Though COVID-19 continues to dominate the health-related headlines, it’s important to keep in mind that many other aspects of health still demand our attention. Among them is protecting our skin from the sun’s harmful ultraviolet rays when we spend time outdoors.
Erin Heuring, MD, of Mercy Health Dermatology, explains that in addition to increasing the risk for most forms of skin cancer, sun damage is the number-one cause of photoaging, or premature aging of the skin due to cumulative UV exposure.
She also warns that there’s no such thing as a safe suntan. “Any change in skin color due to sun exposure—whether it’s a suntan or sunburn—indicates DNA damage to the skin, which increases the risk of photoaging and skin cancer. And keep in mind that tanning beds are not a safer alternative to natural sunlight exposure,” she says.
Sunscreen is, of course, a vital tool for protecting the skin against sun damage. Dr. Heuring recommends using a broad-spectrum product (protecting against both UVA and UVB rays) with an SPF, or Sun Protection Factor, of 30 or higher. Sunscreen should also be reapplied every two hours as well as after perspiring heavily and wiping the skin or after swimming and toweling dry. “The amount of sunscreen you apply should be approximately enough to fill a shot glass, which is sufficient to cover the average person’s body,” she says.
Dr. Heuring prefers mineral-based sunscreens over chemical-based ones, so look for products containing zinc oxide or titanium dioxide. Mineral-based sunscreens are “physical sunscreens” that form a protective barrier on the surface of the skin that reflects away harmful UV rays.
However, sunscreen use is just the “tip of the iceberg” when it comes to sun protection. Dr. Heuring also advises limiting sun exposure by wearing a wide-brimmed hat, long-sleeved shirt, and long pants as well as seeking shade whenever possible. “Also, while the risk of damaging sun exposure is greatest in summertime, especially between 10:00 a.m. and 4:00 p.m. when UV levels are at their highest, don’t assume you’re safe outside because it’s not a bright, sunny summer day. UV rays penetrate clouds and are a concern year-round,” she says.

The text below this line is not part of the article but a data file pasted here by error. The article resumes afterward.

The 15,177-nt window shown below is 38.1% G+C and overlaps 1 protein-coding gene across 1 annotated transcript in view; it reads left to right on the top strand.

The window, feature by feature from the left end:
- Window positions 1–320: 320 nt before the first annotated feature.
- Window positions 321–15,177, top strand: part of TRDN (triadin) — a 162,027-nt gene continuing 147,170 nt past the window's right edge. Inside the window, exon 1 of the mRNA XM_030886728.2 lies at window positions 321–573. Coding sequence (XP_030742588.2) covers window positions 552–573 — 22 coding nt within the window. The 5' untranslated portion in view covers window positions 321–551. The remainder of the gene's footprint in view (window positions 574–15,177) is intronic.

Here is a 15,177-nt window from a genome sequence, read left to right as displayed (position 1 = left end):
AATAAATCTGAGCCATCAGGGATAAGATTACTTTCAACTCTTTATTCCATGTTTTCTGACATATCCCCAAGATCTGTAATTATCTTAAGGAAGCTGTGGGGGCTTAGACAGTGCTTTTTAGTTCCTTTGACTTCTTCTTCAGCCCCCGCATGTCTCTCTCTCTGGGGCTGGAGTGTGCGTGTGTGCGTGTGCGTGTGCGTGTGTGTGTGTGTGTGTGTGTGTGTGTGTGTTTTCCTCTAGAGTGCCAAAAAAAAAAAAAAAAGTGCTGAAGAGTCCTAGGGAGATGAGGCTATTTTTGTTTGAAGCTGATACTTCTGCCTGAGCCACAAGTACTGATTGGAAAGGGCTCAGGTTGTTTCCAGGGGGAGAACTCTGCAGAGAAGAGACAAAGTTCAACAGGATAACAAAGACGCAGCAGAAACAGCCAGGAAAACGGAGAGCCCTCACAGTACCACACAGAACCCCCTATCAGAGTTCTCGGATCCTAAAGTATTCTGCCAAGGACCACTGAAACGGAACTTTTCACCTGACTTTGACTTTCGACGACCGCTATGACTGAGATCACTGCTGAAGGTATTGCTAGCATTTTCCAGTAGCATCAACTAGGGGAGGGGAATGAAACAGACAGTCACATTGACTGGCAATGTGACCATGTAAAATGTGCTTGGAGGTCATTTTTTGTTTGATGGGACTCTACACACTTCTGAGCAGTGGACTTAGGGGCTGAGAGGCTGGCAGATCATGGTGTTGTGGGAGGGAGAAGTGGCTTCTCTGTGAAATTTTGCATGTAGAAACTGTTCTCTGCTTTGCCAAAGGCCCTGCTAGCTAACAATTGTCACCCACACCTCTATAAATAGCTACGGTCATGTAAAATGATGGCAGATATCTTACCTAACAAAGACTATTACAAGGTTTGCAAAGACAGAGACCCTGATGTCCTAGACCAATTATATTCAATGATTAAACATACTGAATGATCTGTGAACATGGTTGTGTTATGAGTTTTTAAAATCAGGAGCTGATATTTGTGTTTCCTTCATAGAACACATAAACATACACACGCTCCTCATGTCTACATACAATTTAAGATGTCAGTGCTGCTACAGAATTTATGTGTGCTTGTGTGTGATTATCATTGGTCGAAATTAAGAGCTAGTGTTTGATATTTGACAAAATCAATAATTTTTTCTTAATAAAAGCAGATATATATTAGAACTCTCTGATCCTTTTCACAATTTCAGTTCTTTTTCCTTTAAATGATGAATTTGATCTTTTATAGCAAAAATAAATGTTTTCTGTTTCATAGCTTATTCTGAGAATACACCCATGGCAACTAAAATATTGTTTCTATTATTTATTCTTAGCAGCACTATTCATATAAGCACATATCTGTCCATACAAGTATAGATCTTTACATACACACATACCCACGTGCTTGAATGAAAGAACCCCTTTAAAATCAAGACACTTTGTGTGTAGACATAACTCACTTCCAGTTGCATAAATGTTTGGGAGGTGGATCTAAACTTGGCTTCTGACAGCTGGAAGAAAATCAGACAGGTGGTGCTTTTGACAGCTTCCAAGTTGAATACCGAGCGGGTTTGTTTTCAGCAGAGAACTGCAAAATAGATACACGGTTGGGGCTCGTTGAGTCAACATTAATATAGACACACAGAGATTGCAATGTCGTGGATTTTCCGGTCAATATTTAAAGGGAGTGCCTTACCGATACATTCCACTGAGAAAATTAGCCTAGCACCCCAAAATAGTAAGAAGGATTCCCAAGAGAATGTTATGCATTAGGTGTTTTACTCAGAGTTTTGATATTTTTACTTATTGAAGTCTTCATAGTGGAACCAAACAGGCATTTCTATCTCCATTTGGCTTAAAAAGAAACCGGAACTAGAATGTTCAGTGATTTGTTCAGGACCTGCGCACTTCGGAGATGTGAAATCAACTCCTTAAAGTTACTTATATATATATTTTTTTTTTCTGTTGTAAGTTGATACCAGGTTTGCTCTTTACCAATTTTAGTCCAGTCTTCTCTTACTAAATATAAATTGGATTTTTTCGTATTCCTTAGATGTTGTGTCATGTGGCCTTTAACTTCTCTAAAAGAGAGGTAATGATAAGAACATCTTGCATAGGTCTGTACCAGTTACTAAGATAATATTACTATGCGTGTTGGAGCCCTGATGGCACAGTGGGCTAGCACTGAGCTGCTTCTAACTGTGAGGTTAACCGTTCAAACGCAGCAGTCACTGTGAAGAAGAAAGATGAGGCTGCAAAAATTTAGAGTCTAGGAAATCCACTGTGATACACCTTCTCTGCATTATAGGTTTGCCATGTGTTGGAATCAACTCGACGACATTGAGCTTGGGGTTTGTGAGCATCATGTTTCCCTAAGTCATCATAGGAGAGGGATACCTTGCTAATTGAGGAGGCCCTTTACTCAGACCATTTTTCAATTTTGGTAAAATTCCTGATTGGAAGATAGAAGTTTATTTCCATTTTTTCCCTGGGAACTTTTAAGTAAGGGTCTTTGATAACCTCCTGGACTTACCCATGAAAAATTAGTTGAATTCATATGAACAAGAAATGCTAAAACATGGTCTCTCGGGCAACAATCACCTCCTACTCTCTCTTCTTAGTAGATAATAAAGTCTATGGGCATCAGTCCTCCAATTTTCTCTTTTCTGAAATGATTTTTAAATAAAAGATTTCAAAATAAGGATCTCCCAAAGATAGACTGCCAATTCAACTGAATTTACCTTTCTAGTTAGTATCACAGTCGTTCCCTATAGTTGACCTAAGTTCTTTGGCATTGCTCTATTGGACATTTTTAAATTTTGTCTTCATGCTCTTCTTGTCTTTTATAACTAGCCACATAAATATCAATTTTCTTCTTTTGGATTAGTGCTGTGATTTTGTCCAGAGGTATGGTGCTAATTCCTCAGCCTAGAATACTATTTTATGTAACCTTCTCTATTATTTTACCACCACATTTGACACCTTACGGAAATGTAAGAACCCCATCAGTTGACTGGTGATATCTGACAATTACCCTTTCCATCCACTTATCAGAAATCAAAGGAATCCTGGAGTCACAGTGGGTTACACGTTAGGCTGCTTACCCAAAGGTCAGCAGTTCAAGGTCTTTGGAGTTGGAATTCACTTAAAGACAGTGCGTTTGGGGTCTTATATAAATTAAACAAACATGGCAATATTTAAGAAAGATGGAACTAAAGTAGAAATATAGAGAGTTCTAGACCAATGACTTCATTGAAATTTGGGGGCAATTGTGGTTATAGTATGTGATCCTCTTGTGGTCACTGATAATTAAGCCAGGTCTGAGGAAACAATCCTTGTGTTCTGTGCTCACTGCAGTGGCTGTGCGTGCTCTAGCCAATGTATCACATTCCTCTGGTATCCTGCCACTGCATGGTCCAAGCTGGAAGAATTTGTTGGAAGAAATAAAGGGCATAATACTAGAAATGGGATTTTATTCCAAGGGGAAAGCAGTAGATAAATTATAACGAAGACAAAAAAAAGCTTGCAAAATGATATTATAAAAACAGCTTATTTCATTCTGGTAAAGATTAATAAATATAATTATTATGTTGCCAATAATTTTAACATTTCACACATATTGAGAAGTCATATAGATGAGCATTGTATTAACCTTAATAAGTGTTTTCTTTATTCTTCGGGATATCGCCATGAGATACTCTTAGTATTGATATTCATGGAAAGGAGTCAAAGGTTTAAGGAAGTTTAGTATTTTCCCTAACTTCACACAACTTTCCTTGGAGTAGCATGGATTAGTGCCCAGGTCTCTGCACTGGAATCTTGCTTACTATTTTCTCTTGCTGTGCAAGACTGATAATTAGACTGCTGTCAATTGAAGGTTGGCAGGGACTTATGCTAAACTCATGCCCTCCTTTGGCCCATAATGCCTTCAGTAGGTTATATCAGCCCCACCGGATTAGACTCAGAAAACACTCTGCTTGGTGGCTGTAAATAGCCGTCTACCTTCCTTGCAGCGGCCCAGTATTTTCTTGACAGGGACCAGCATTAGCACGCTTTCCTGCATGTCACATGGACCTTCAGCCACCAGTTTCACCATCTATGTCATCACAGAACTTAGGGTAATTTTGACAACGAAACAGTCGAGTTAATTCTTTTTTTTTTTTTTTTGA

In addition to recommending steps to limit sun exposure, Dr. Heuring urges HLN readers to monitor themselves routinely for any potential signs of skin cancer, including melanoma and non-melanoma cancers.
She explains that melanoma can either occur “out of the blue,” typically as a dark or brown spot, or arise from an existing mole. When checking for warning signs of melanoma, it helps to know your ABCDEs. This acronym stands for:
Asymmetry—If you draw a line through the middle of the mole, the two sides don’t match.
Border—The border of the growth is jagged or meandering rather than smooth.
Color—More than one color is present in the growth.
Diameter—Any growth the approximate size of a pencil eraser or larger warrants examination.
Evolving—The growth is changing over time (the most important characteristic).
“It’s important to monitor your moles as well as perform a full-body skin check on a monthly basis to identify any new growths,” Dr. Heuring states. “If you have difficulty seeing certain parts of your body, you can find techniques online for observing hard-to-reach areas using a hand mirror.”
Some potential signs of non-melanoma cancers (i.e., basal cell and squamous cell carcinomas) to watch for include a sore that won’t heal, a pimple-like growth that doesn’t go away, or a scar-like growth that appears without injury or trauma and doesn’t go away. “Also, be aware that burn scars and severe scars are high-risk areas for developing skin cancer,” Dr. Heuring adds.
As an additional safeguard against skin cancer, it’s a good idea to see a dermatologist for a full-body exam at least once if you haven’t already. After that baseline visit, the doctor can determine whether regular follow-up is appropriate based on your risk factors, for example if you have a personal or family history of skin cancer or you’re over the age of 50.
For more information or to schedule an appointment with a Mercy Health dermatologist, visit mercy.com.